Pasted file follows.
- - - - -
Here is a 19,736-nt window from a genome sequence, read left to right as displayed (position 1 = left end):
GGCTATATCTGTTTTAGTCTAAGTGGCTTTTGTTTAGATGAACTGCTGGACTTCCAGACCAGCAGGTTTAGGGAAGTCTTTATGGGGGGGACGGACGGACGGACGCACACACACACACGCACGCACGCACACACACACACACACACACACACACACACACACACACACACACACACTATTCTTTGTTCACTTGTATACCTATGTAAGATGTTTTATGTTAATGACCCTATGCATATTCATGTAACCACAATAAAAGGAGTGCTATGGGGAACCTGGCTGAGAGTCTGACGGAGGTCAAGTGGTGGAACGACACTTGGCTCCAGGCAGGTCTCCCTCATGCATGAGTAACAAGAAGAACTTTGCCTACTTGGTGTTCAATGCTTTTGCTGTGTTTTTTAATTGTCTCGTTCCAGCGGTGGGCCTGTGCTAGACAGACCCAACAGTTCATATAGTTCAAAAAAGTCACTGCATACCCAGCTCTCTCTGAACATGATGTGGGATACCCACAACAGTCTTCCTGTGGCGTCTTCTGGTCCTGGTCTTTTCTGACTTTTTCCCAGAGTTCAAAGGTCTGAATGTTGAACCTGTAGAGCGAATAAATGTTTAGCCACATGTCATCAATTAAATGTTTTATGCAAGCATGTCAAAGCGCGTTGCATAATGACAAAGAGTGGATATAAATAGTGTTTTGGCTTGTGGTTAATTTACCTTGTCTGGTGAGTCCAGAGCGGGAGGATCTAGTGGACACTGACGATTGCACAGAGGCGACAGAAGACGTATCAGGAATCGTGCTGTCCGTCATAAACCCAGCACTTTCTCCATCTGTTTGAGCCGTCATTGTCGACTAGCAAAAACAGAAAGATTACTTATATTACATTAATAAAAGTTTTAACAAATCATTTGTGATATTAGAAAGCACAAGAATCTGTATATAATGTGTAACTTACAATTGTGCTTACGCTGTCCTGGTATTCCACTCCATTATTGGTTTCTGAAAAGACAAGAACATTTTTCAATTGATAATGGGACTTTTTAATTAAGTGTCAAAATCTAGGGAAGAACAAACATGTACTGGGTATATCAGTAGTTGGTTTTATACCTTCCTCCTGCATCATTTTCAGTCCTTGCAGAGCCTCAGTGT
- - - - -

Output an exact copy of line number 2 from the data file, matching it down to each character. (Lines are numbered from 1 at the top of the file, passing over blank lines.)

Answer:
GGCTATATCTGTTTTAGTCTAAGTGGCTTTTGTTTAGATGAACTGCTGGACTTCCAGACCAGCAGGTTTAGGGAAGTCTTTATGGGGGGGACGGACGGACGGACGCACACACACACACGCACGCACGCACACACACACACACACACACACACACACACACACACACACACACACACTATTCTTTGTTCACTTGTATACCTATGTAAGATGTTTTATGTTAATGACCCTATGCATATTCATGTAACCACAATAAAAGGAGTGCTATGGGGAACCTGGCTGAGAGTCTGACGGAGGTCAAGTGGTGGAACGACACTTGGCTCCAGGCAGGTCTCCCTCATGCATGAGTAACAAGAAGAACTTTGCCTACTTGGTGTTCAATGCTTTTGCTGTGTTTTTTAATTGTCTCGTTCCAGCGGTGGGCCTGTGCTAGACAGACCCAACAGTTCATATAGTTCAAAAAAGTCACTGCATACCCAGCTCTCTCTGAACATGATGTGGGATACCCACAACAGTCTTCCTGTGGCGTCTTCTGGTCCTGGTCTTTTCTGACTTTTTCCCAGAGTTCAAAGGTCTGAATGTTGAACCTGTAGAGCGAATAAATGTTTAGCCACATGTCATCAATTAAATGTTTTATGCAAGCATGTCAAAGCGCGTTGCATAATGACAAAGAGTGGATATAAATAGTGTTTTGGCTTGTGGTTAATTTACCTTGTCTGGTGAGTCCAGAGCGGGAGGATCTAGTGGACACTGACGATTGCACAGAGGCGACAGAAGACGTATCAGGAATCGTGCTGTCCGTCATAAACCCAGCACTTTCTCCATCTGTTTGAGCCGTCATTGTCGACTAGCAAAAACAGAAAGATTACTTATATTACATTAATAAAAGTTTTAACAAATCATTTGTGATATTAGAAAGCACAAGAATCTGTATATAATGTGTAACTTACAATTGTGCTTACGCTGTCCTGGTATTCCACTCCATTATTGGTTTCTGAAAAGACAAGAACATTTTTCAATTGATAATGGGACTTTTTAATTAAGTGTCAAAATCTAGGGAAGAACAAACATGTACTGGGTATATCAGTAGTTGGTTTTATACCTTCCTCCTGCATCATTTTCAGTCCTTGCAGAGCCTCAGTGT